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You must use all existing single-use plastic bags and non-compliant paper bag stock by April 22, 2022. Chain stores with outlets outside of the Township can ship their bag inventory to those outlets. Retailers may also consider donating their remaining stock to nonprofit reuse centers or businesses that reside in boroughs, cities or townships that do not have a plastic bag ordinance.
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All business establishments must be compliant by April 22, 2022.
The ban will affect all retail establishments in West Goshen Township that make bags available for carryout and/or delivery items such as food, clothing, home goods, etc. These businesses include indoor and outdoor establishments that offer food or other products to the public for sale and that generate a sales tax or use tax. Among them are:
Businesses can still provide reusable bags and compliant paper bags that meet certain criteria. For a list of vendors that provide compliant bags, click here
Yes, the rule applies to all paper bags of all sizes.
Yes, the following items are exempt:
Beginning January 3, 2022, and for six months after, retail establishments may post signage informing customers that the establishment will no longer provide single-use plastic bags and non-recycled content paper bags starting April 22, 2021. The signage must explain what types of bags and purchases are affected and provide any other information the Township may require by regulation. Click here to download a sign to print and post.
Yes, businesses can decide whether to provide bags for free or for a cost. We urge businesses to encourage their customers to bring their own reusable bags when they shop.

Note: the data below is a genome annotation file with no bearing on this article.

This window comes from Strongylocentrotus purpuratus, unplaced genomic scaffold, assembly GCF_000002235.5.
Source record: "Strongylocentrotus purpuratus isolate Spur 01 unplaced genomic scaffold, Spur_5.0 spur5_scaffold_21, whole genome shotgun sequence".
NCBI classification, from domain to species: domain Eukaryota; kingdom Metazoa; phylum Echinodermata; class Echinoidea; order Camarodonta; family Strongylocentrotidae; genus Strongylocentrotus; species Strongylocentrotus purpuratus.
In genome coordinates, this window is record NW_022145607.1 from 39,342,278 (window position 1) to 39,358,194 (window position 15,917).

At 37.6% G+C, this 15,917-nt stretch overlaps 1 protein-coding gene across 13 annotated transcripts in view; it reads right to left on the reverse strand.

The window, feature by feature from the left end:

Plastic bags cost retailers money, and that cost is passed on to consumers. Their elimination is better for the environment and for your wallet.
Studies show that charging a fee does reduce use of single-use bags by about half, but a ban is more effective at reducing overall single-use plastic consumption.
They are up to 20% to 100% more expensive than petrochemical plastics, and although they are marketed as more eco-friendly solutions able to break down into harmless material more quickly than traditional plastics, in reality they do not.
In a recent study published in Environmental Science and Technology, researchers put supposedly eco-friendly bags made from various organic and plastic materials and sourced from U.K. stores to the test. After being buried for three years in garden soil, submerged in ocean water, exposed to open light and air, or stashed in a laboratory, none of the bags broke down completely in all environments. In fact, the biodegradable bags that had been left underwater in a marina could still hold a full load of groceries. Read more here.
No. The reality is that approximately 3-10 % of bags placed in recycle bins are actually recycled. The reason is that it is far cheaper to create a new single-use plastic bag than to recycle it. The ready supply of fracking gas used to manufacture plastic bags makes virgin plastic cheaper and more readily available than recycled plastic bags.